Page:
# Markov Chain Monte Carlo (MCMC): Non-Technical Overview in Plain English

Sampling > Markov Chain Monte Carlo

## What is Markov Chain Monte Carlo?

Markov Chain Monte Carlo is a way to sample from a complicated distribution. What is a “complicated distribution”? One that’s difficult, or near impossible to find probabilities for. These types of problems are called “high-dimensional” problems. One example of a high-dimensional problem is calculating the relative importance of pages on the World Wide Web. Not only are their billions of pages, but they are in a constant state of change. Markov Chain Monte Carlo can solve these types of problems in a reasonable amount of time. Markov Chain Monte Carlo isn’t a specific technique: it’s actually a large class of sampling algorithms that includes:

## What is “High Dimensional”?

The key to understanding MCMC is to understand high dimensional space. It’s an entire chapter in some computer science books, so I won’t go into more than just a brief overview here. According to Ramon van Handel, a mathematics professor at Princeton, there is no good answer to the question “What is high-dimensional” [1]? In a sense, high-dimensional could be taken as a synonym for “very complicated,” and includes many problems found in numerous areas of math and science, such as
• High-dimensional data in machine learning, which has a large number of features or attributes.
• Large random structures such as random matrices and random graphs.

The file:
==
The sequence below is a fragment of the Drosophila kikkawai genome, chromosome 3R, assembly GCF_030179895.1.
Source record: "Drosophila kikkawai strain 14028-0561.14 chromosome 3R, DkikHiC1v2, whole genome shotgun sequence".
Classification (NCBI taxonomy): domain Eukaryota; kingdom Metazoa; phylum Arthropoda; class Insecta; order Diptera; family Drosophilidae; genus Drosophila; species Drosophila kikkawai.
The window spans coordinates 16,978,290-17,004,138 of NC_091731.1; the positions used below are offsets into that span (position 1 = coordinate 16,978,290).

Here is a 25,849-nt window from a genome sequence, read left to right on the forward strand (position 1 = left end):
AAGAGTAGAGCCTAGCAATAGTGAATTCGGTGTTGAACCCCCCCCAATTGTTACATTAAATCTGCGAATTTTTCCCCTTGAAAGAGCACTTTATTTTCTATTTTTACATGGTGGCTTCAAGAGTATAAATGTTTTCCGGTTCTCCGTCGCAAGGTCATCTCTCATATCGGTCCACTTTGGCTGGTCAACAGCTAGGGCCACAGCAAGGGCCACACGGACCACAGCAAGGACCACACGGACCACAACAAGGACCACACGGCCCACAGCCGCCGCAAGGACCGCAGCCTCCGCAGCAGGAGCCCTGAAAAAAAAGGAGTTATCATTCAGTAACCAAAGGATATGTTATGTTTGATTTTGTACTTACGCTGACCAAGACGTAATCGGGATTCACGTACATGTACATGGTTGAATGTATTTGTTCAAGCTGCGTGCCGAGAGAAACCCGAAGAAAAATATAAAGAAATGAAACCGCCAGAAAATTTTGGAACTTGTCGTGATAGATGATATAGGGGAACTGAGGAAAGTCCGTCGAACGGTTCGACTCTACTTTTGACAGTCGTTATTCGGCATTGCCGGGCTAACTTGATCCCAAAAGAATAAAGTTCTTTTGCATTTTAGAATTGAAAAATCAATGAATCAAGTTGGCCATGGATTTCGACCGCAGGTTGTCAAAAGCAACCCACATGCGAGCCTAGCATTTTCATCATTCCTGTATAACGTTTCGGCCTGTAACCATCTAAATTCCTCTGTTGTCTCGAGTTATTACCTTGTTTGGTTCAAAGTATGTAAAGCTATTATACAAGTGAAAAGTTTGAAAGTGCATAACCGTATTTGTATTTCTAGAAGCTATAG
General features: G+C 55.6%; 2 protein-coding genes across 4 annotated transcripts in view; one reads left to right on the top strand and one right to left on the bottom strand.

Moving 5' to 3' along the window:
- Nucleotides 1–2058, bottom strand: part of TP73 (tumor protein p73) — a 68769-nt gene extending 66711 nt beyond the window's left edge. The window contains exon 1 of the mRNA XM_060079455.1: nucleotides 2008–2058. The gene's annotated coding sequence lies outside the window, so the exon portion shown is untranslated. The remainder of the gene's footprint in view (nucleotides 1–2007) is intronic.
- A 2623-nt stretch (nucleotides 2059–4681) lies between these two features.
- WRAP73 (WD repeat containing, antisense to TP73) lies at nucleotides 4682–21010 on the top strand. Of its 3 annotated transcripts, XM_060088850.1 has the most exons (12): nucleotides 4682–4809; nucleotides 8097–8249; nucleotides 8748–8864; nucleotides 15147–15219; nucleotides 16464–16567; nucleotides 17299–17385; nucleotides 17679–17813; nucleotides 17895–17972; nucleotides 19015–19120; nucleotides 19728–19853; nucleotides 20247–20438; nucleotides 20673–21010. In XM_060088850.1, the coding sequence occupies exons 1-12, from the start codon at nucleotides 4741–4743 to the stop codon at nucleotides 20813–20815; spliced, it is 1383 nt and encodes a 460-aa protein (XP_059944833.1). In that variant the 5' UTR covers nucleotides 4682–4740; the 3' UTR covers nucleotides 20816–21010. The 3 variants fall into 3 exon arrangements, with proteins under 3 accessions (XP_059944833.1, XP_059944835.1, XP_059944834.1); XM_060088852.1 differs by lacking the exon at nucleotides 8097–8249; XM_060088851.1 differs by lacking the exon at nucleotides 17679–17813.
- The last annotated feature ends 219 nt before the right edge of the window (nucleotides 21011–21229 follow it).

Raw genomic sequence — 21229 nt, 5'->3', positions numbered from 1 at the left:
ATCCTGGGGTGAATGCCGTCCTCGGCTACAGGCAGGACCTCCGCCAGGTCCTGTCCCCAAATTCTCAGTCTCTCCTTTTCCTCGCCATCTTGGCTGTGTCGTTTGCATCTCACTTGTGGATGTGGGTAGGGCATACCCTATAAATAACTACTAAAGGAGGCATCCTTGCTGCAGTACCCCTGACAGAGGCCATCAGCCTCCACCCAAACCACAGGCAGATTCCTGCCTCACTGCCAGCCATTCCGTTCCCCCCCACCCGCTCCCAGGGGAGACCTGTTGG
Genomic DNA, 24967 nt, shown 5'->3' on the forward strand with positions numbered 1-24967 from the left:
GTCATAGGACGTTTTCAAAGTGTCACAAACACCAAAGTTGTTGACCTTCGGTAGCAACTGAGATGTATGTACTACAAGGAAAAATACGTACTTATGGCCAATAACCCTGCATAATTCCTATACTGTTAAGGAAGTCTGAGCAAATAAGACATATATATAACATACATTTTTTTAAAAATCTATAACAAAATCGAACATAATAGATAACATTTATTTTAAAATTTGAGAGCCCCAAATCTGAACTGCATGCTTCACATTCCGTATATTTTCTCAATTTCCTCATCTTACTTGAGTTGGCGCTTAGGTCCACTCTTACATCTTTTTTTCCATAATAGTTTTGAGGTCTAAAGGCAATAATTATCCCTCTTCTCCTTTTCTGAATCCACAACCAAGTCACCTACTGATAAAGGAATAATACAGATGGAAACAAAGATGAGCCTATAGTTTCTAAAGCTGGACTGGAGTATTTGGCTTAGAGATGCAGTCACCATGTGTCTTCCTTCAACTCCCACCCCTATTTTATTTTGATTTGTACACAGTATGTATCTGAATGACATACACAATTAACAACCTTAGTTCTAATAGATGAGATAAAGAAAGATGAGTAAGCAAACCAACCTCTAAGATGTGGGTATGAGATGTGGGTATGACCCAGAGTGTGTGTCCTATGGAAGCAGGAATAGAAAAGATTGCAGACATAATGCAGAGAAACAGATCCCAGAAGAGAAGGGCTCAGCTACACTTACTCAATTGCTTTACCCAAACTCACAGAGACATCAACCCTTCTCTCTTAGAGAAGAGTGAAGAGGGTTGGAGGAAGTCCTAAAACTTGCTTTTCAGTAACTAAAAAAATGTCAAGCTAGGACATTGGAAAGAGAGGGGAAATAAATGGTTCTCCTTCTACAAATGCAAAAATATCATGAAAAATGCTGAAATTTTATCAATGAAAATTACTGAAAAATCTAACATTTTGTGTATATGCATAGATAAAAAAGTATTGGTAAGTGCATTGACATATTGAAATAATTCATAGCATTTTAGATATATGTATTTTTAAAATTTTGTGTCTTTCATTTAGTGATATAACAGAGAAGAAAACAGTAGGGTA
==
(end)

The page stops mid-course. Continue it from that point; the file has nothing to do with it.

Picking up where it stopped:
• Models of disordered systems in statistical physics, such as Gibbs measures, percolation, and spin glasses.
• Probability in Banach spaces.
• Random codes in information theory.
• Randomized algorithms in computer science.
Basically, high-dimensional space is anything beyond the 2-D and 3-D world we’re used to dealing with. High-dimensional space doesn’t behave the way we think it should. For example, a 4-dimensional cube, the hypercube, collapses in on itself as it rotates. Similarly, a high-dimensional unit-radius sphere has a volume of zero; Cubature (numerical integration) is needed to find these volumes. A high dimensional math problem has data that lies on high-dimensional spaces. Therefore, the data doesn’t “behave” the way we think it should. High-dimensions are difficult to comprehend (it’s said that even Einstein had trouble visualizing hypercubes, although he did perform the math behind four and five dimensions) and their space increases exponentially with each additional dimension–making it practically impossible to add any numerical meaning to the results. It follows then, that finding probabilities for high-dimensional data is extremely difficult. The usual probability rules don’t apply, so new ones are needed, like MCMC. Note: If you’re interested in finding out more about high-dimensional space, I recommend reading the first couple of chapters in Foundations of Data Science (downloadable pdf — free).

## Markov Chains